What programming language should I learn?

2 minute read

The first time I asked myself this question, I came up with an answer that sounded like this:

I want to learn how a computer works, so I better learn a “real” programming language. C is a real programming language. So why not learn C?

This is where I started to get of the rails and continued like this:

C is old. So I should probably learn something newer. C++ is newer. C# is the newest, so I will go with C#.

This newer is better approach led to lots of wasted efforts and stagnation. C# is a high level language, so I didnt make progress on my quest to make computers less magical for me. Also, it did not really help me to learn progamming. Learning C# means being thrown into an IDE. An IDE is a weird program that looks like this:

Visual Studio - Integrated Development Environment

Programming means editing text files, that are then read by an interpreter or a compiler. Programming in C# means something different. It means that your code gets to live in this small cell in the middle of the screen surrounded by walls of useless buttons and weird windows. It took a while for me to realize: What ever this is, programming is something different. Learning something new usually involves making something appear less magical. This does not work when it comes to computers. Computers are clockworks whose behaviour can be changed by words.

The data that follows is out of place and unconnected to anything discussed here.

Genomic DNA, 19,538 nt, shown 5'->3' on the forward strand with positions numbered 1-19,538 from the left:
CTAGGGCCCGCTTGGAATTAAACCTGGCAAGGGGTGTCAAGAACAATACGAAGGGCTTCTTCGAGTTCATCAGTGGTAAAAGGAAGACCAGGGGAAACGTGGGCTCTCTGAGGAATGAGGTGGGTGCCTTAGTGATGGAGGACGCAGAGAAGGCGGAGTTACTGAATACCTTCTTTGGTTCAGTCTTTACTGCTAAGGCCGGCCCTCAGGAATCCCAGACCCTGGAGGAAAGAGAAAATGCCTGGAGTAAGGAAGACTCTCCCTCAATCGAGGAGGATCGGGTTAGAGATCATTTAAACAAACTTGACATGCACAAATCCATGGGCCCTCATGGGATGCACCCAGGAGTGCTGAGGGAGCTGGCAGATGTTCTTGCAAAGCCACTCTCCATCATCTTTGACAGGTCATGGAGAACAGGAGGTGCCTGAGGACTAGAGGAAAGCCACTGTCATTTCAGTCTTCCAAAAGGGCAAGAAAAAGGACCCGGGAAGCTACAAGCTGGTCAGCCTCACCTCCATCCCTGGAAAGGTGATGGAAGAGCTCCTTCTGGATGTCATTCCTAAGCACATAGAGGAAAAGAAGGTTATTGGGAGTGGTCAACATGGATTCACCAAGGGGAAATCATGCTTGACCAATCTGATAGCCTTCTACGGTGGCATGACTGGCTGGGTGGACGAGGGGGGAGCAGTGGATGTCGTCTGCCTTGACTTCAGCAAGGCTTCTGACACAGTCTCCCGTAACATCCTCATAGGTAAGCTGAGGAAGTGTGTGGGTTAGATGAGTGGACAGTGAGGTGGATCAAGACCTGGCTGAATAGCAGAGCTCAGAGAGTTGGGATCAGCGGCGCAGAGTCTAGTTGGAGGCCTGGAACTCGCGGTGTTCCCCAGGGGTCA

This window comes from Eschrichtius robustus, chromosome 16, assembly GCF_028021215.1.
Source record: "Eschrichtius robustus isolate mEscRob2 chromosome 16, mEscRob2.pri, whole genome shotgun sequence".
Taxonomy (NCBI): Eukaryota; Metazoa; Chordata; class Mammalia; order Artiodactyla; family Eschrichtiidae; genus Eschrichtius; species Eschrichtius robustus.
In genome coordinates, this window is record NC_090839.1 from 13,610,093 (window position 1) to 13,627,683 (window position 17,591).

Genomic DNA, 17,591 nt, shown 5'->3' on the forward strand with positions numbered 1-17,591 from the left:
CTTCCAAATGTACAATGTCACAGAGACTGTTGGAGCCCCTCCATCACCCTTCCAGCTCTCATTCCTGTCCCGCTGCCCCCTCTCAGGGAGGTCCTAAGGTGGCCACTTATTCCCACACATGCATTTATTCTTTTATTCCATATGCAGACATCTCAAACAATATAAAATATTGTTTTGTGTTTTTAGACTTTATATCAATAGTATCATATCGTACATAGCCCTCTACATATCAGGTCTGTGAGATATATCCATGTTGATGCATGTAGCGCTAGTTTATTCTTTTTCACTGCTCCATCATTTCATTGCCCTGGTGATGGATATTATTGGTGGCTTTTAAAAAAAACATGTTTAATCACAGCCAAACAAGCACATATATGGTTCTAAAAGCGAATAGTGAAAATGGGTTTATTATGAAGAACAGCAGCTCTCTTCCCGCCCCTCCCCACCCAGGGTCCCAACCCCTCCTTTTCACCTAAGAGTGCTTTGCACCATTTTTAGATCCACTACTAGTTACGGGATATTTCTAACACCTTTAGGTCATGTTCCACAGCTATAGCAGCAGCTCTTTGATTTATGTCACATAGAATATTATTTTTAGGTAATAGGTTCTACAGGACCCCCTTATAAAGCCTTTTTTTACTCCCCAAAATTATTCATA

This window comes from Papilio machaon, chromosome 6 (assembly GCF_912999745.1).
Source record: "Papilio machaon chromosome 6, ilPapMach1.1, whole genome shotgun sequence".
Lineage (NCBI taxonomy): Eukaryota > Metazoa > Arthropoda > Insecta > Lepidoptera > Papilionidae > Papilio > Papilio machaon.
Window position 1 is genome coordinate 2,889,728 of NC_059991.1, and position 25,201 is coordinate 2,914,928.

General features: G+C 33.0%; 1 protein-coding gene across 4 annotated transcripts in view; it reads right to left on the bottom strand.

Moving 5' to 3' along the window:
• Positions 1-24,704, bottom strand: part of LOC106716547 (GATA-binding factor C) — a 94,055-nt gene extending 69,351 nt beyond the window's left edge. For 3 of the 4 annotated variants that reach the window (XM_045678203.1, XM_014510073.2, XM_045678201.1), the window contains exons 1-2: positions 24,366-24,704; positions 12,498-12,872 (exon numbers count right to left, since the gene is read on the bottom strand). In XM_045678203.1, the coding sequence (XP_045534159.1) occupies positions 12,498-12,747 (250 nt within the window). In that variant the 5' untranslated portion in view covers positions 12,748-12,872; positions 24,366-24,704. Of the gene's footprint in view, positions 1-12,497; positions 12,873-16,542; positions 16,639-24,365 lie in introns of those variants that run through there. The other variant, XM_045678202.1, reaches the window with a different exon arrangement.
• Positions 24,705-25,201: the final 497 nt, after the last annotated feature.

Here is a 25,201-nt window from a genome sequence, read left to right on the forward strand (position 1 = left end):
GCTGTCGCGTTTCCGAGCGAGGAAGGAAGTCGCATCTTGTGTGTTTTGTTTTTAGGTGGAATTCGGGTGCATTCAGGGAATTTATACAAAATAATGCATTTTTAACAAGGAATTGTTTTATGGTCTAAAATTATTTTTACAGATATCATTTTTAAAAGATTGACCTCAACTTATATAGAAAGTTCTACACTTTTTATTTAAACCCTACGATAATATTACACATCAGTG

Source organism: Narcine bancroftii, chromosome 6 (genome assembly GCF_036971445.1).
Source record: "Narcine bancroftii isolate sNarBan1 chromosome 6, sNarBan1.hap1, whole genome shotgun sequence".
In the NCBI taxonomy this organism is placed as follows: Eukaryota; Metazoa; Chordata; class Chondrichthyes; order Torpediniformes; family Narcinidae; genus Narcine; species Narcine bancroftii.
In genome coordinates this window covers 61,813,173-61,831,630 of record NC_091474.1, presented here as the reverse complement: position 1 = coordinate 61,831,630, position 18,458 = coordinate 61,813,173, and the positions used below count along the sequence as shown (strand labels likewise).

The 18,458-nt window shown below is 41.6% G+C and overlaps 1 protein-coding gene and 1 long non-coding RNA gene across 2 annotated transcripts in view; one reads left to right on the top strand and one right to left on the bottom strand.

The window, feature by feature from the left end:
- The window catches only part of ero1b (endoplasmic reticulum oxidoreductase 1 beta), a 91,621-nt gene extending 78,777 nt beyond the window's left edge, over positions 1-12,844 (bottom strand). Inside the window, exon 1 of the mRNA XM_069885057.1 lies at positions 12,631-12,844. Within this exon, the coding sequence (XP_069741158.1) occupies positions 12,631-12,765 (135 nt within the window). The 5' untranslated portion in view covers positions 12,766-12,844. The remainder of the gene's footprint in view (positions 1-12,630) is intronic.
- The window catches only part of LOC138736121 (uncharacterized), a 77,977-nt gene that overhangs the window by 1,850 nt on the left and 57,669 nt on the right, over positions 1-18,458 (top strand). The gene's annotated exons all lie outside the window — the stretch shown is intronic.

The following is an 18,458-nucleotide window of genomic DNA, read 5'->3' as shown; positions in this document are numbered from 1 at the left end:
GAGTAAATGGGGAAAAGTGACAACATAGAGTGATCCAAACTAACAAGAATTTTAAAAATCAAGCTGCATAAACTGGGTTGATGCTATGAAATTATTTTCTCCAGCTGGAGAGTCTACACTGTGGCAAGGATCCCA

Victorian era lady, after she found out she could reprogram her watch to play angry birds

This is not just a metaphor. The first computer was a mechanical device. Sadly the second computer which was partly electrical and mechanical is lost to the second world war. No pictures or plans exist any more, but at some point this hybrid creature existed. The third computer called Z3 is already electrical.

Zuse Z1 - the first computer was a mechanical clockwork

We can change the inner workings of a clockwork by changing words. I think trying to make this fact less magical is a lost cause. We have to give up the notion that we can understand and learn this from first principles. In theory this is still governed by the laws of physics, but in practice understanding those does not give us a better intuition in dealing with this clockwork. To answer the question “What programming language should I learn?” in a more meaningful way, its a good idea to first explore the nature of this clockwork a bit more. The wikipedia page about the Von Neumann architecture is a good place to start: Von Neumann architecture All modern Computers are based on this architecture. Including the one that you are using right now.